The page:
A Tribute to Dad on Father’s Day… And To All Fathers Out There | My Life | Success tips and life stories from Adam Khoo, Asia's top success coach.

A Tribute to Dad on Father’s Day… And To All Fathers Out There

This Father’s Day is a particularly special one for me. My father and I were privileged to be featured in the Sunday Times (June 13) as well as MyPaper (June 18) for a special Father’s Day Feature.

It was the time when the journalists came to my house to interview my father and I did I really begin to remember how much he has done for me. I began to realize that without my father, I would not be where I am today. He has shaped my beliefs, values and attitudes not just in business but also in the way I raise my own children today.

It was not easy for my father to raise me. I was a highly rebellious, lazy, blur and underachieving child in my earlier years. At the age of 13, my parents divorced and my mother migrated to Australia where she re-married. At that time, it was not easy for my father to bring me up as a single parent. He worked really hard to build up his business and would spend whatever time he had left with me.

In fact, when he started dating again, he made sure that he brought me along on all his dates. Even though many of his girlfriends (there were some Japanese and Ang Moh ones too) weren’t too please that I came along with him on dates and even on their romantic holidays, my dad insisted that I be there and would never dump me at home. Once he met a woman who he really liked but ended the relationship because she did not like the fact that he spent more time with me on weekends than with her. I was always my father’s first priority.

Many people who know my Dad to be a very successful businessman and accomplished industry leader often ask me if he was the responsible for helping me become a millionaire and industry leader. The answer is yes, but not in the way that many people may think.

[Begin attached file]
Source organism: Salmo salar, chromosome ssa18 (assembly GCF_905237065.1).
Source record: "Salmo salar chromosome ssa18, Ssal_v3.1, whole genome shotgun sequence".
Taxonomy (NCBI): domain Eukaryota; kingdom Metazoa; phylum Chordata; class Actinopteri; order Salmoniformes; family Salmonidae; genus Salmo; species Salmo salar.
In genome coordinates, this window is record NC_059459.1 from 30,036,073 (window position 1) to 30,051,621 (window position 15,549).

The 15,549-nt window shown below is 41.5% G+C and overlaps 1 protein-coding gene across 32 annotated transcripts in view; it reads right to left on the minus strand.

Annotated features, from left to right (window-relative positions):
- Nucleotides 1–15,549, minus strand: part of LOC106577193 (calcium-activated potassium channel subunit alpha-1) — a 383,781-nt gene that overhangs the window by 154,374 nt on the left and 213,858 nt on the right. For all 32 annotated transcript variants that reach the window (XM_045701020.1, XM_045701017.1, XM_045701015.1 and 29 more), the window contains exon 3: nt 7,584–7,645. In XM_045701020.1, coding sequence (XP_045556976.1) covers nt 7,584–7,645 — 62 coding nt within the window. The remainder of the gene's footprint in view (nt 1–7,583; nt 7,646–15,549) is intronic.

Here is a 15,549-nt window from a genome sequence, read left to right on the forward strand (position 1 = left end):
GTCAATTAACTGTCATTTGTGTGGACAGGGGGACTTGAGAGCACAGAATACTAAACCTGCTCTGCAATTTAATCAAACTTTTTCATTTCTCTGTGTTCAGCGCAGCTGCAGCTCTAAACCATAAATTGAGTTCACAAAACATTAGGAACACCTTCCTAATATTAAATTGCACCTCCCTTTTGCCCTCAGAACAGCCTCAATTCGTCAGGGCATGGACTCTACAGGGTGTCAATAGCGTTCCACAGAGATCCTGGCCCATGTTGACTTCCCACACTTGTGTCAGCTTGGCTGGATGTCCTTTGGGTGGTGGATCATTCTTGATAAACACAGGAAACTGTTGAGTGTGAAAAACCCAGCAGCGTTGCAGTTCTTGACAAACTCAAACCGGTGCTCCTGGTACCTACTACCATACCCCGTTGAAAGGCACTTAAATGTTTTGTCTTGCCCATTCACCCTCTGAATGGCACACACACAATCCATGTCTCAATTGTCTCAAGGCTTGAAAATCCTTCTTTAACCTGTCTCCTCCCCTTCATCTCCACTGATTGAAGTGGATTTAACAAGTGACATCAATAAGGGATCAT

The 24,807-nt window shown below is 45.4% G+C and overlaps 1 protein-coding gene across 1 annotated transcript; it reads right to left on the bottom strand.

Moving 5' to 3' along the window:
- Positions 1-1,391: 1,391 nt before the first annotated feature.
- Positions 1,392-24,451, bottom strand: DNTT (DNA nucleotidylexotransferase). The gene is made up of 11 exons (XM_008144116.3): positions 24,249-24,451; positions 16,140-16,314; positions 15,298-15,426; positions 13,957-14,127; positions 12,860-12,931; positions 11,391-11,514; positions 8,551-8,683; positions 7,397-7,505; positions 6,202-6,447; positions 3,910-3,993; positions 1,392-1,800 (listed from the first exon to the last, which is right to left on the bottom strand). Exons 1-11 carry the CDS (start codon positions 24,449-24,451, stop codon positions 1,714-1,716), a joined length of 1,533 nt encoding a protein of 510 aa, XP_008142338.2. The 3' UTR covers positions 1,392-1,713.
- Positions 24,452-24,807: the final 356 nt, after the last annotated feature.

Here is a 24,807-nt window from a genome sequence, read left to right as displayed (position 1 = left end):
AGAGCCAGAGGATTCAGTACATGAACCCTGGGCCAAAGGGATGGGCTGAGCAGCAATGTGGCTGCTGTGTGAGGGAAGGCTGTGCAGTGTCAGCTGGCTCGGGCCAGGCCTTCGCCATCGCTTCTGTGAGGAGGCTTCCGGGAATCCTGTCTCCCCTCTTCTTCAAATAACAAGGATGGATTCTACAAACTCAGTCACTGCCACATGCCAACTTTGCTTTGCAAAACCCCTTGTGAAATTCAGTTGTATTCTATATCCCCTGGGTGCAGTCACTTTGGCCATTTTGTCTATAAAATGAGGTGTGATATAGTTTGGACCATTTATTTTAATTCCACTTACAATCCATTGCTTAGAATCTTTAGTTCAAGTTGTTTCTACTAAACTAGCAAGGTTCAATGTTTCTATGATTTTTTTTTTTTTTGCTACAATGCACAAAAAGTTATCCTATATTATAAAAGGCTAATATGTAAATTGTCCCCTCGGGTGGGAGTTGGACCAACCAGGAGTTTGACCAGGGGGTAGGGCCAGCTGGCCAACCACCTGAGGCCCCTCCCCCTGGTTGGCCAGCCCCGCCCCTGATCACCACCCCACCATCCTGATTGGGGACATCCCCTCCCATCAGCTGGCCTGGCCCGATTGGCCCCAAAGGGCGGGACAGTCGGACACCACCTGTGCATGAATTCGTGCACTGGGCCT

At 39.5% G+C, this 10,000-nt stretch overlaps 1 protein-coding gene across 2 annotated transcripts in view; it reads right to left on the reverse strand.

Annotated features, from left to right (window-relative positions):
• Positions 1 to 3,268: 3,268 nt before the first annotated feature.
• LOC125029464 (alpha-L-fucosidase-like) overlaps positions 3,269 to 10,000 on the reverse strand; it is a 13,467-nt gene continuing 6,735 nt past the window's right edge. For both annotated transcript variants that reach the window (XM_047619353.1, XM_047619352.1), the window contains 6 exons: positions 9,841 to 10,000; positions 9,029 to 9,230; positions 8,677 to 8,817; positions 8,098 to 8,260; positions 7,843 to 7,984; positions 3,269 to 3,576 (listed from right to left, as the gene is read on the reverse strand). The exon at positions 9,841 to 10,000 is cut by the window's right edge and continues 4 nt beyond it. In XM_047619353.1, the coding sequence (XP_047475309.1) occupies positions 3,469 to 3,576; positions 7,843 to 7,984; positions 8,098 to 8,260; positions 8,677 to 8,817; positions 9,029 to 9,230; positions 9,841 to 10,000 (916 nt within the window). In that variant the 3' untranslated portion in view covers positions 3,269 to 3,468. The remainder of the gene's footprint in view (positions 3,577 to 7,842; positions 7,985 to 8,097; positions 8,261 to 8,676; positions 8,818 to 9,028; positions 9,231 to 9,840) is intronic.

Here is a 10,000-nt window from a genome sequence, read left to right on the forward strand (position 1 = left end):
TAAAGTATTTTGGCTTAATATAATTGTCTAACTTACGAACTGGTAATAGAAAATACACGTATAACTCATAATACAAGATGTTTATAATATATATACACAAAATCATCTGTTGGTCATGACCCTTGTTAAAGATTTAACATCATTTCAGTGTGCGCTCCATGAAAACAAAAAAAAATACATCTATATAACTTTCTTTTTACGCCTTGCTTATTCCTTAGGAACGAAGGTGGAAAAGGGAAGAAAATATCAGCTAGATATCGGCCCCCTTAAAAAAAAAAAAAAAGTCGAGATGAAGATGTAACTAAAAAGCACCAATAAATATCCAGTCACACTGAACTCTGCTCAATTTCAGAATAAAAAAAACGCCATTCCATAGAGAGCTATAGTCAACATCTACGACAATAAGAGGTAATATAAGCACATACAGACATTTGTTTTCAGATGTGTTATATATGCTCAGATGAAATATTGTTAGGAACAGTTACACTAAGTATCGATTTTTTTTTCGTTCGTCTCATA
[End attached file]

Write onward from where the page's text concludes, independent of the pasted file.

( My father founded and managed one of the top advertising agencies in Singapore and was also the President of the Association of Accredited Advertising Agents. He was also the chairman of Lasalle/SIA and a director on many listed companies and statutory boards like Sentosa Development Corporation, Primary Industries, Orchid Country Club etc…)

By seeing my father as a successful industry leader and self-made millionaire himself, I believe it shaped my beliefs that being successful was indeed possible. It was a standard he set and one that I should definitely match and even exceed one day. By growing up in a Bungalow (with a swimming pool) and being exposed to the tremendous wealth around me, it unconsciously helped me develop the attitude and mindset of a millionaire and business leader.

At the same time, the greatest gift my father gave me was the opportunity to develop my fighting spirit, self-reliance and entrepreneurship abilities. No. He never told me to start a business. In fact, he was against the idea and wanted me to take up the SAF scholarship I was offered and to go for a career in politics of civil service. No. He never gave me any business advice or lent me one-cent to start my own business. No. He never taught me about investing at all.

In fact, he did something most single parents would find very difficult to do. He purposely gave me very little money and insisted that anything I wanted to buy outside of books and food, I would have to buy myself. He kept telling me that I should not expect to inherit anything as he intended to give it all away to charity.

Most parents (especially single parents), out of guilt, give their children everything they want and more if they can afford it. They give them money, games, toys, handphones and even supplementary credit cards. My dad believed that the best way to kill a child’s hunger and motivation for success is to give them what they want. My dad had seen many of his rich friends give their children cars, money, credit cards…only to see them all squander it all away and become bums as adults.